When finding grants, the first step is to outline the project you need funding for and then determine the exact amount you need. Make a note of the following:

  • What are the details of the project/expense? Why is it necessary for your organization to continue your work?
  • Outline all costs associated with the project, including staff time, services, other administrative costs, supplies, travel, etc.

Use this information to create a line-by-line budget that includes every dollar you intend to request and where you would ultimately use grant money. That way, you know what type of funding you need.

2. Use These Search Engines

There are hundreds of millions of dollars in grant money available to nonprofits working within every single sector, from poverty relief to religious groups. The key is finding grants that match the unique needs of your organization, and these generally come from two main sources:

  • Foundations or Corporations
  • Government (Federal, state, local)

The best place to start is right within your local community. Talk with other nonprofits and do your research to answer these questions:

  • Who are the funders in your region?
  • Who are the funders who support the issue area in which your organization operates?
  • Does your community have a community foundation?
    • If so, does that community foundation provide resources for grant seekers?

From there, extend your search outwards. There are a large number of stellar grant search engines available online that will give you access to both foundation and government grants. Here are three of our favorites:

  • Foundation Center: This is the primary online source for grants available through private foundations, corporate foundations, and other nonprofits that accept grant proposals. The search capabilities on this site are user-friendly.
  • Grant Watch: For both government and private foundation grants, Grant Watch is a good search engine to use. Nonprofits and charities of every size will be able to find grants that match their needs.
  • Grants.gov: Organizations interested in applying for federal grants will find this website relatively easy to navigate.

PRO TIP: “Start local. Community foundations work with local donors to fund projects that support community needs. Building relationships with community foundation officers will help identify possible grants or Donor Advised Funds that fit our mission. Engaging these officers, inviting them to see programs or meeting your staff and volunteers, better equips them to promote your organization with potential donors/funders.”Adam Clevenger, CFRE, Loring, Sternberg & Associates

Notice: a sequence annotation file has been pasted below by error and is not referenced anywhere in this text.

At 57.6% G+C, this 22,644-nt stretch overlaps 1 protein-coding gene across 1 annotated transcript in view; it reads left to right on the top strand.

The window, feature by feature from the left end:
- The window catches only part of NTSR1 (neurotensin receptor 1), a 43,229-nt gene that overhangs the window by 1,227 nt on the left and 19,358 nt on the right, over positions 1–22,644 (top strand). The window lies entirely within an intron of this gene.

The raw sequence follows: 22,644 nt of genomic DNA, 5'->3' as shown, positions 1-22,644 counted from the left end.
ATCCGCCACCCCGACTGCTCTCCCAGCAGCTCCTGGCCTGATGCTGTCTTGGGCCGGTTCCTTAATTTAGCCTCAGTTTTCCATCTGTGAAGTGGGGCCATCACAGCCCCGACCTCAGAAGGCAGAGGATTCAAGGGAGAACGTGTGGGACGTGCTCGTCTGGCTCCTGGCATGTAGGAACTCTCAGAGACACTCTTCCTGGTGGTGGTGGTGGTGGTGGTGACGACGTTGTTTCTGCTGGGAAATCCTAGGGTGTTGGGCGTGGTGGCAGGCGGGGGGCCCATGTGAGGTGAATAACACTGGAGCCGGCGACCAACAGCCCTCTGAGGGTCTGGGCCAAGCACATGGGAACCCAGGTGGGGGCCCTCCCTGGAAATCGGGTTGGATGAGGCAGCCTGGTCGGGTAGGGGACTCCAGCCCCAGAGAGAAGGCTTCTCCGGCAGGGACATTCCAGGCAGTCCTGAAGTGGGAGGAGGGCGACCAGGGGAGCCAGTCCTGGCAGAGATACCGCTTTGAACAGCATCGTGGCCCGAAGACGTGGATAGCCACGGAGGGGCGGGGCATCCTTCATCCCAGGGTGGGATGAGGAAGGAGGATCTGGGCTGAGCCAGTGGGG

3. Match The Grant Criteria

Once you found some grants that you are interested in applying for, make sure you meet every stipulation of the grant criteria. Take the time to determine if you qualify. After all, the short amount of time you put into finding the right grant for your nonprofit could save you a lot of time and money down the road.

Grant criteria vary drastically depending on the type of funding you need. For example, requirements for government grants differ from those of private foundations and other nonprofits.

Keep in mind that one of the main things you should be looking for is the type of grant you need. If you need to fix a part of your office space, then you’ll be on the lookout for operational and capital expenses. For program development and to expand the services your charity provides, focus your attention on program expenses.

PRO TIP: “You’ll want to research your local community foundation, family foundations, and corporations. Google will be your friend. What are their funding priorities? Deadlines? Typical grant award? I am also a big fan of benchmarking against other like organizations. If you’re a theatre group, look at who else is funding performing arts in your community.” Sarah Cortell Vandersypen, CFRE, Philanthropic Partners

4. Have Your Documents In Place

Funding agencies ask for varying documents, depending on the type of grant you are looking for and the grantor’s criteria. However, there are some documents that you’ll need to submit with almost every grant, including:

  • Your organization’s history and mission
  • A description of your target population, their needs, and the services that you provide to meet those needs
  • A statement explaining how your programs are distinct from other programs and services serving your target population
  • Major accomplishments to date
  • Challenges and lessons learned with the program to date
  • Expected accomplishments with the funding you’re trying to raise
  • Explanation on how you’ll evaluate progress